We made the most of our enforced wait by taking the bus out to another walk in the surrounding hills. It began with a steep uphill to a wide track along a ridge line that forms part of the cross island walking route, the GTE. It was under trees, there were lots of blackberries for picking, hundreds of butterflies and every so often the trees parted to allow the view to be admired. At the end of the track we took a left turn heading down before an unexpectedly steep up that brought us to a flat hilltop. Here a few piles of stones were all that remained of the 13th century fortified village of Montmarsale, the pirate Barbarossa having blasted it to destruction in 1544. A chapel to Santa Lucia now sits atop the ruins.
More exploring by bus, this time with an all day ticket to explore the west side of the island. The bus took us from beach resort to mountain village, zigzagged up and down hills and along a road clinging to the side of a steep cliff. For a small island, Elba packs in a lot of changing geology – the north was lined with white cliffs and pebbly beaches, tree covered hills rolling down to the sea. The west end had the highest mountains, craggy and scrubby, it’s beaches were all big rocks and large, rounded pebbles with high, steep cliffs above. Just a few miles away on the south coast the scenery softened into golden sand stretching in long swathes along the coast.
The water in the Portoferraio anchorage isn’t the nicest to swim in. We’d moved to a spot closer to the ferry berths for better shelter from north east winds and we saw streaks of oil and nasty black stuff floating about. The ferries were noisy too with four parked up overnight, generators running 24/7. We moved further back for more peace and less crowded water. But still, we didn’t fancy swimming even though it was baking hot. So instead we thought we’d do like tourists do and go to the beach.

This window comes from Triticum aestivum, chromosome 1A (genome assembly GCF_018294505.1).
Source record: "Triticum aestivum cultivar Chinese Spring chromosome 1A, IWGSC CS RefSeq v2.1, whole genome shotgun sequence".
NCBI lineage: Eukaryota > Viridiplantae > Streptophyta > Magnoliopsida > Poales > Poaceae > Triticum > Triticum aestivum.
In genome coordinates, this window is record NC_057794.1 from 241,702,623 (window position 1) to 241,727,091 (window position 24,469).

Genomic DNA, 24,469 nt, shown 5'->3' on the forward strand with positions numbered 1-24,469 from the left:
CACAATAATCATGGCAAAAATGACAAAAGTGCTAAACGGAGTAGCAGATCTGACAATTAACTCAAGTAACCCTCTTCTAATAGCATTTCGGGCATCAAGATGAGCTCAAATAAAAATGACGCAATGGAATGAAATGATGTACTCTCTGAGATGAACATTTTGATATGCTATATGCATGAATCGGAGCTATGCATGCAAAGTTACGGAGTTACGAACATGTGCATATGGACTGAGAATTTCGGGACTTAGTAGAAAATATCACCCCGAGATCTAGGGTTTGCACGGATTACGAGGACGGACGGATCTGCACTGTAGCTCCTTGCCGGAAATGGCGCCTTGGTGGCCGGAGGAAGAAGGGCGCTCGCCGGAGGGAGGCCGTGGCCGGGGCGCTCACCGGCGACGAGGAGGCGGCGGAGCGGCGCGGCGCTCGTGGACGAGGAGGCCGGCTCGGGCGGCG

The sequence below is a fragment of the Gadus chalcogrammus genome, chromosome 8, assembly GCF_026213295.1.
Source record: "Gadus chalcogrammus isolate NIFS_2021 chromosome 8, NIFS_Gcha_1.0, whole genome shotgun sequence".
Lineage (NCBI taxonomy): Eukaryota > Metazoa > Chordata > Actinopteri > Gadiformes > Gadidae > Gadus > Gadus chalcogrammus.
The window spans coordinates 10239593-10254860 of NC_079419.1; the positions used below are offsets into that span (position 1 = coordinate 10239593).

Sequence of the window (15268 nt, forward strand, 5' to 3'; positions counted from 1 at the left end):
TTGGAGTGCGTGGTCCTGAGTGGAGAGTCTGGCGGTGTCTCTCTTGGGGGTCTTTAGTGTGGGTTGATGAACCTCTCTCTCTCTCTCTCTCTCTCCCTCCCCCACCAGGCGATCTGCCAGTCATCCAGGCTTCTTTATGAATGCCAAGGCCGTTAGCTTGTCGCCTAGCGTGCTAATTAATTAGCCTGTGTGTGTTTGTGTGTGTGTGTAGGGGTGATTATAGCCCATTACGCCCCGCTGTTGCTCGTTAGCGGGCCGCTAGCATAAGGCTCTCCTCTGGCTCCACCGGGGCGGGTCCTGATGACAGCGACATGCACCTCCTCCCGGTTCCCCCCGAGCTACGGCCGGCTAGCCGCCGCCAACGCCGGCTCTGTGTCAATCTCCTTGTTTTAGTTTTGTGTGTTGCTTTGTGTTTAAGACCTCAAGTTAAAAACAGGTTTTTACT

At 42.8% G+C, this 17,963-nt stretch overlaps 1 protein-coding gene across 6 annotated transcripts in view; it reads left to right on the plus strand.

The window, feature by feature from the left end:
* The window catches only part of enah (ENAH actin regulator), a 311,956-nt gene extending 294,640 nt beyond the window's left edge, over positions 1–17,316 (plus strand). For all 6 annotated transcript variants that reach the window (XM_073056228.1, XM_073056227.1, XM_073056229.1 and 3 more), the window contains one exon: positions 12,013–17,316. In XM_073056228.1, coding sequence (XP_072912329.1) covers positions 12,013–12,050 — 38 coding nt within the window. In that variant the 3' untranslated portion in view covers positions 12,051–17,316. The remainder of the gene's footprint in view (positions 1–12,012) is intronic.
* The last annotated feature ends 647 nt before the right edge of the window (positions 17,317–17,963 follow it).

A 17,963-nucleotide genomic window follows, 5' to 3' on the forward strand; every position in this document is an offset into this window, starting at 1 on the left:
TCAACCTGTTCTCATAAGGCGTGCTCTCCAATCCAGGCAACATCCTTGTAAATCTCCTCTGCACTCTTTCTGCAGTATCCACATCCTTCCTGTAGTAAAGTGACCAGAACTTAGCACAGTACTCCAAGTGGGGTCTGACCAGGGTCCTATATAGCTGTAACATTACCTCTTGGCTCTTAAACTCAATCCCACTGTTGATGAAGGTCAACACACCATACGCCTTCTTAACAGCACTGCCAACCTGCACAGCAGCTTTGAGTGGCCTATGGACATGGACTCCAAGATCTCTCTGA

The stretch of pebbly sand at the north of the town was crowded with brightly coloured beach umbrellas. We walked the whole length looking for a space big enough (and, being British, that means a space where my towel isn’t touching my neighbours!) for us and near the end found a spot in the shade of a wall. This meant we didn’t have to embarrass ourselves using our rain umbrella as we don’t have a sun one. We leaned back and watched the beach antics. It was crowded – as soon as one family vacated a spot, another came along. I went out for a swim, heading out from the beach to where no one else was and eyes closed, floated about enjoying a moment of solitude. I then heard voices right next to me. There was so much empty sea to choose from, but of all the places the two people could have chosen to swim out to and stop, they stop next to me. They didn’t acknowledge my presence, just chatting away to each other loudly. So not only does it happen in huge, deserted anchorages that we get boats dropping their hook too close, it now happens when I swim!